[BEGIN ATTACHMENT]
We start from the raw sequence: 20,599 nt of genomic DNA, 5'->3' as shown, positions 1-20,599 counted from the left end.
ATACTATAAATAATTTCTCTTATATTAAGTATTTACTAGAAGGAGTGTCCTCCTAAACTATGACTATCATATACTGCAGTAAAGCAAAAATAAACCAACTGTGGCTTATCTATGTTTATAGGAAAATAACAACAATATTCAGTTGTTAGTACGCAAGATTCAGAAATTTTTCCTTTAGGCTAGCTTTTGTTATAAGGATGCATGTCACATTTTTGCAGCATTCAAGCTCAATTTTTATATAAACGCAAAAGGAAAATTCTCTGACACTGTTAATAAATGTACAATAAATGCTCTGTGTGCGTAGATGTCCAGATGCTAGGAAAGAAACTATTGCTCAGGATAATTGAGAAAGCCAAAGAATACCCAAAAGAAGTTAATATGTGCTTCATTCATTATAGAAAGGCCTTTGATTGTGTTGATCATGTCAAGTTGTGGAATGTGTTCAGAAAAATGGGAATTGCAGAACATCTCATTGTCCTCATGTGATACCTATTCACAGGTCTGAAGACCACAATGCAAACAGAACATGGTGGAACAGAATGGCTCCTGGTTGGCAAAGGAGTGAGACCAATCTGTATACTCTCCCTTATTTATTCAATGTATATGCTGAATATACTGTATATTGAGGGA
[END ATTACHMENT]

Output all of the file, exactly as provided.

We start from the raw sequence: 20,599 nt of genomic DNA, 5'->3' as shown, positions 1-20,599 counted from the left end.
ATACTATAAATAATTTCTCTTATATTAAGTATTTACTAGAAGGAGTGTCCTCCTAAACTATGACTATCATATACTGCAGTAAAGCAAAAATAAACCAACTGTGGCTTATCTATGTTTATAGGAAAATAACAACAATATTCAGTTGTTAGTACGCAAGATTCAGAAATTTTTCCTTTAGGCTAGCTTTTGTTATAAGGATGCATGTCACATTTTTGCAGCATTCAAGCTCAATTTTTATATAAACGCAAAAGGAAAATTCTCTGACACTGTTAATAAATGTACAATAAATGCTCTGTGTGCGTAGATGTCCAGATGCTAGGAAAGAAACTATTGCTCAGGATAATTGAGAAAGCCAAAGAATACCCAAAAGAAGTTAATATGTGCTTCATTCATTATAGAAAGGCCTTTGATTGTGTTGATCATGTCAAGTTGTGGAATGTGTTCAGAAAAATGGGAATTGCAGAACATCTCATTGTCCTCATGTGATACCTATTCACAGGTCTGAAGACCACAATGCAAACAGAACATGGTGGAACAGAATGGCTCCTGGTTGGCAAAGGAGTGAGACCAATCTGTATACTCTCCCTTATTTATTCAATGTATATGCTGAATATACTGTATATTGAGGGA